Almost on schedule, a cold snap arrived, coinciding nicely with our completely running out of firewood. Oh you too, eh? I thought as much, queuing up on Saturday at the fill-your-own-boot firewood supplier. It took a while. Chatting to a friend on the same mission, I mentioned that the fire was not drawing very well.
He then told me about an organic solvent you could buy from the hardware store.
“You just get a good fire going then chuck the sachet on the embers,” he said. “It took three (sachets) but it’s burning pretty good now.”
The helpful chap at the hardware store knew which product I wanted and we had a chat about the era when young orphan boys were press-ganged into manually cleaning chimneys in return for board and lodgings.
This same chap also gave me a contact for someone down the coast who cleans chimneys (the instructions on the soot-remover packet recommend having the flue professionally cleaned annually).
“When did we get the chimney swept last?” I asked She Who Pays the Bills.
“Not sure,” she said. “I threw out all the receipts that were older than five years, so that could be a clue.”
Of course, once we had bought more firewood and I had chopped it into wood stove-size pieces, it clouded over and the overnight temperature rose to 15, as opposed to 5 the night before. Fortunately, the cold south-easterlies returned mid-week and my labours were justified.
The nature of a ‘cold snap’ is a sudden, brief, severe drop in temperature. The ‘severe’ was felt in Tenterfield (-8), Stanthorpe (-8) Warwick (-4.7) and Brisbane (3), among other south east Queensland locations (average June low in Brisbane is 12 degrees). There were reports that Quart Pot Creek (which flows through Stanthorpe) froze over. Well, not froze over in the Manitoba sense but yes, a layer of ice.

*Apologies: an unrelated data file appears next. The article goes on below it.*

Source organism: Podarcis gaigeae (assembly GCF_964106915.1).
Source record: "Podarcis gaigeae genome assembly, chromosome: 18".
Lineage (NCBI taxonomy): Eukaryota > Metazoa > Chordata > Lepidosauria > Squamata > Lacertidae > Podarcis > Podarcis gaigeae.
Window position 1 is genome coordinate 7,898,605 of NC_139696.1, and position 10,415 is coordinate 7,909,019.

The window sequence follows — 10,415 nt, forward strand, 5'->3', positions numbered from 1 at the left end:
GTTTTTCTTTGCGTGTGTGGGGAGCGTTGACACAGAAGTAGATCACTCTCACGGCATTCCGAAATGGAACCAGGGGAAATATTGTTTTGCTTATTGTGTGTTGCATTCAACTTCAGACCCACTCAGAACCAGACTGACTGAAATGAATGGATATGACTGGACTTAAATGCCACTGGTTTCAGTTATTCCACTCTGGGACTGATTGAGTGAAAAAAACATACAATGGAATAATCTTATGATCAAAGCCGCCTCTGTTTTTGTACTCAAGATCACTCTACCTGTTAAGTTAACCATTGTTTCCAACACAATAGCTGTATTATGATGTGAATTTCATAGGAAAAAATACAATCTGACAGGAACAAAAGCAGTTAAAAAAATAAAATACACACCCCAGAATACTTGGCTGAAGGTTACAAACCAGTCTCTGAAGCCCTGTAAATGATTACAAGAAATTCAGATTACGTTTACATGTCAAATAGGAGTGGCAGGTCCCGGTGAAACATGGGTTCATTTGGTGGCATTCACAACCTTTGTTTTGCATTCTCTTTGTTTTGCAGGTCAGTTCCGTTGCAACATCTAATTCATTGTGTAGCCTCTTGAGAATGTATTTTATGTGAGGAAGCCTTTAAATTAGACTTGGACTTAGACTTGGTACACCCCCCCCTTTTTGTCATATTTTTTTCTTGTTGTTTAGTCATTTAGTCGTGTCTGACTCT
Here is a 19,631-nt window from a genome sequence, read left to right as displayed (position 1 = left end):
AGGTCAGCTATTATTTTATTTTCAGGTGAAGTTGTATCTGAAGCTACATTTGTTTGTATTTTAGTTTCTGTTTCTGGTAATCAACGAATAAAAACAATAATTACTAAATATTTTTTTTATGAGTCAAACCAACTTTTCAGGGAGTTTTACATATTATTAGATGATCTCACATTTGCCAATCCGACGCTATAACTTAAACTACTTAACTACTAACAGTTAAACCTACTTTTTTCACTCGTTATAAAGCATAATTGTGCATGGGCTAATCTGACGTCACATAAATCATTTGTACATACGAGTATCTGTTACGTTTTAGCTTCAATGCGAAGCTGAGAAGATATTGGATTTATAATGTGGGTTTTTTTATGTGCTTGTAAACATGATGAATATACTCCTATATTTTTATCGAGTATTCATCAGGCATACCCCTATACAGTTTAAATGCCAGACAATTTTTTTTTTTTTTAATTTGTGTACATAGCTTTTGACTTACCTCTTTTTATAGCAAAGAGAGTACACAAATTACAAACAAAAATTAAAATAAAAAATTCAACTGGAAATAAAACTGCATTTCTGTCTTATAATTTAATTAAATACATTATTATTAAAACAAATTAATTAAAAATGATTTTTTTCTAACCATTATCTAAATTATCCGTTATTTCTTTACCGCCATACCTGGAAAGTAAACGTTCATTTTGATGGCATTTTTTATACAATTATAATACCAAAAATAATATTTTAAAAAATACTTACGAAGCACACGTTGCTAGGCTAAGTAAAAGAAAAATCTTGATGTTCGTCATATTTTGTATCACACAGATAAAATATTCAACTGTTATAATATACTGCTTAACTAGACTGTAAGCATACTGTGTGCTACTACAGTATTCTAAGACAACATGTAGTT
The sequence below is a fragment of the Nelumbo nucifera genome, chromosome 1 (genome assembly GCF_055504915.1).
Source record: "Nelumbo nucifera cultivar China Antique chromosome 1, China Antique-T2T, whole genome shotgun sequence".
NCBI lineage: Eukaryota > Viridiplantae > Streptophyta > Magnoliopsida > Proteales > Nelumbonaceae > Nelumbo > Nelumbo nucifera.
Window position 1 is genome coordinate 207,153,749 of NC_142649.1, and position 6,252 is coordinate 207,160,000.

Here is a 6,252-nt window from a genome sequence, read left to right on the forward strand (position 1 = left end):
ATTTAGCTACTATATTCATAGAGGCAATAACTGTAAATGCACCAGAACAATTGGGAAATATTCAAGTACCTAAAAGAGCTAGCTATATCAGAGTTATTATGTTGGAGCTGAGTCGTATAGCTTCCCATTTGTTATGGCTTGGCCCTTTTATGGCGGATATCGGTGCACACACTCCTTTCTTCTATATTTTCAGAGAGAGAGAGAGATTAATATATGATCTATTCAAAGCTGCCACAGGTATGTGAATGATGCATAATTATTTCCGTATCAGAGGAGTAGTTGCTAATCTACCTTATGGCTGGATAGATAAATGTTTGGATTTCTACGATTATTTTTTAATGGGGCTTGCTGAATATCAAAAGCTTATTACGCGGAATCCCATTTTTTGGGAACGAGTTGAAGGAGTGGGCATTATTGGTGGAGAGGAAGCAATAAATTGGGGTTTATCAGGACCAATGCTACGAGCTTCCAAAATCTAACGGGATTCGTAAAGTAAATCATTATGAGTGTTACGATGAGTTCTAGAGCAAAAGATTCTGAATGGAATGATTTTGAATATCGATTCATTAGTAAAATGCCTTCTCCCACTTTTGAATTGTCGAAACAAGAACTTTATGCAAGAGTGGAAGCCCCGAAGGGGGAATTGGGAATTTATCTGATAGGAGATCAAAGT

Yesterday I attempted step two of the chemical chimney clean – remove excess soot from the drop plate. I took a torch and shone it up the stainless-steel shaft of the wood stove chimney. My thoughts turned to the poor urchins of the 17th and 18th centuries forced to climb spaces like this and clean them by hand. Well, perhaps not that narrow a space, but you get the picture.
Master chimney sweeps would suborn young orphans into this line of work and boys were sometimes ‘sold’ by parents who needed the money. I gleaned some of the following information from a blog written by George Breiwa on behalf of Chimney Specialists Inc. of Dubuque, Iowa.
If a boy was showing some reluctance to climb inside the chimney and navigate to the roof, the master chimney sweep would light a small fire. Hence the expression, ‘to light a fire under someone’. I never knew that.
As you’d imagine, these boys (and girls), suffered from deformed bones (from cramming themselves into tight spaces. It was a short life span on account of inhaling soot, or if they became lost or stuck inside a brick chimney, (where they subsequently died).
That’s a long way from ‘Chim chiminey, chim chiminey, chim chim che-ree.”
If this subject fascinates you, here is a link to a (5,000-word+) academic article by Karla Iverson.
The most important point in this story is the Act for the Regulation of Chimney Sweeps, passed by the English Parliament in 1864. This was 22 years after, I might add, an act of Parliament which put an end to mining companies sending children to work in underground mines.
Since I have shared my experience with a few people re: the wood stove not drawing properly (the wood should burn cleanly), much advice was imparted. Ironbark and mixed hardwood is still the preferred fuel for wood stoves and fireplaces.